Yes indeed! Especially LED lights. So much potential. I imagine that as technology gets smaller and smaller, the use for these diamonds would increase.

Besides.... The vid mentioned that when the diamond is surrounded by another radioactive diamond, the efficiency is nearly 100% and creates more energy. I wonder if you just keep covering one over another if it'll put out even more energy.



posted on Nov, 30 2016 @ 11:34 AM
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a reply to: StallionDuck

You just can't see the irony of blindly promoting recycling of nuclear waste while totally ignoring that nuclear waste that no one, including robots, can get near enough to recycle it.

The irony runs very very deep on this thread.

And you can't figure out the difference between titling a thread:

Turning Nuclear Waste into Super-Efficient Diamond Batteries

and

Turning contained Nuclear Waste into Super-Efficient Diamond Batteries

or


Turning some Nuclear Waste into Super-Efficient Diamond Batteries

One thread I posted in... the others I would not have.

In other words... at the very best, the title of this post is misleading.

edit on R112016-11-30T12:11:24-06:00k1111Vpm by RickinVa because: (no reason given)



posted on Nov, 30 2016 @ 11:38 AM
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This type of technology has been around for a few decades and is always being refined.

The issue is, it's not very profitable YET!

Regulations and public fears are still a hurdle as well as the coal and oil folks.

We have now enough nuclear waste to power the planet for a while. But until the above is handled the profit margins aren't going to be tempting enough. Wait till we need that power to grow our garden boxes and power our augment reality job industry.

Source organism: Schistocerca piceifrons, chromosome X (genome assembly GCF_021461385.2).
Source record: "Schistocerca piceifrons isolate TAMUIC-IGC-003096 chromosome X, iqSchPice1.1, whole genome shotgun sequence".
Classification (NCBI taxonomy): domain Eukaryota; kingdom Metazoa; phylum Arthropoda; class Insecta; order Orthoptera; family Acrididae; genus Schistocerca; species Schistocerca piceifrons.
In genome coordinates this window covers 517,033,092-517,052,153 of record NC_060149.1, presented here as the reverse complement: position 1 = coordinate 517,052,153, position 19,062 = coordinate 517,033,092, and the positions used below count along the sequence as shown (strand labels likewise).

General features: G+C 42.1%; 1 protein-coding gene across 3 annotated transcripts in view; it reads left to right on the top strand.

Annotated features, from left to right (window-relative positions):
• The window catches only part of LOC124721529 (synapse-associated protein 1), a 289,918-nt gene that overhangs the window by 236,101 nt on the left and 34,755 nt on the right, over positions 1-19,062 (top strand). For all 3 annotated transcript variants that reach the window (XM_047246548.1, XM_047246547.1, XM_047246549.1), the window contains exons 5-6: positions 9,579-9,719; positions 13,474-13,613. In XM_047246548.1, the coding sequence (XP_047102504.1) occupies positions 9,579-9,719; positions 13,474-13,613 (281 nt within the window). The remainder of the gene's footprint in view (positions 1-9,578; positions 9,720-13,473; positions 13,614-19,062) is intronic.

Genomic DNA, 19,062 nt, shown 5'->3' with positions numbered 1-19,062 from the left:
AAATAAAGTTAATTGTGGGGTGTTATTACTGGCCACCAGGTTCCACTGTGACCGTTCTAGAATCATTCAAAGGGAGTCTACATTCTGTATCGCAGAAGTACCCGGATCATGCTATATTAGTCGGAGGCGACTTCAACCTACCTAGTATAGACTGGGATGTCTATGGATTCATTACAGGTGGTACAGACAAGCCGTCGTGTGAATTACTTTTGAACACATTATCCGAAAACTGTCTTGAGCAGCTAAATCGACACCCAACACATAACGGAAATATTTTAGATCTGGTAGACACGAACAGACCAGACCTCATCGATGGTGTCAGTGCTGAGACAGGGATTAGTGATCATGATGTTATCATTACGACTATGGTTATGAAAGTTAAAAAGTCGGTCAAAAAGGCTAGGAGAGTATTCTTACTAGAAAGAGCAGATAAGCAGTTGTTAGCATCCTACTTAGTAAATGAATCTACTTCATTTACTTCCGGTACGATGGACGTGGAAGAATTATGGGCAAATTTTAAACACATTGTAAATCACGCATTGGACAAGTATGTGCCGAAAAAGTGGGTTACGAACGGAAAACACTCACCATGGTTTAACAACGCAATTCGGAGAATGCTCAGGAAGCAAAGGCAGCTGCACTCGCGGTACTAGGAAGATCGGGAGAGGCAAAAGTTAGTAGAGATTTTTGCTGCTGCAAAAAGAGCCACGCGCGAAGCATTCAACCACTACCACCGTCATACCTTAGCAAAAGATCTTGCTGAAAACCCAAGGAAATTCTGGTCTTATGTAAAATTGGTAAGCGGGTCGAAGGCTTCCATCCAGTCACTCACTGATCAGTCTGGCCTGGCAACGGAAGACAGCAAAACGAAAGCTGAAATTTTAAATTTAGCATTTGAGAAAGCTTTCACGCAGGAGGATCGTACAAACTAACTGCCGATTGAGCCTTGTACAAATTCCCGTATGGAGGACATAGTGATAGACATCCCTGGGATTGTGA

Give it time, the technology is incredible and for those in the renewable corner is a pretty damn awesome angle.



posted on Nov, 30 2016 @ 08:09 PM
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originally posted by: StallionDuck
a reply to: Bedlam

Yes indeed! Especially LED lights. So much potential. I imagine that as technology gets smaller and smaller, the use for these diamonds would increase.

Besides.... The vid mentioned that when the diamond is surrounded by another radioactive diamond, the efficiency is nearly 100% and creates more energy. I wonder if you just keep covering one over another if it'll put out even more energy.


No, you don't need LEDs. Just use the beta particles to excite phosphor directly. A beta light panel can be designed from nightlight to blinding, the only issue is there's no good way to turn it off.


And, no, for a given amount of a specific substance you get a certain specific activity. That's what you have. It doesn't really change. You can inefficiently gather the resulting energy, but you can't get better than what you have to work with.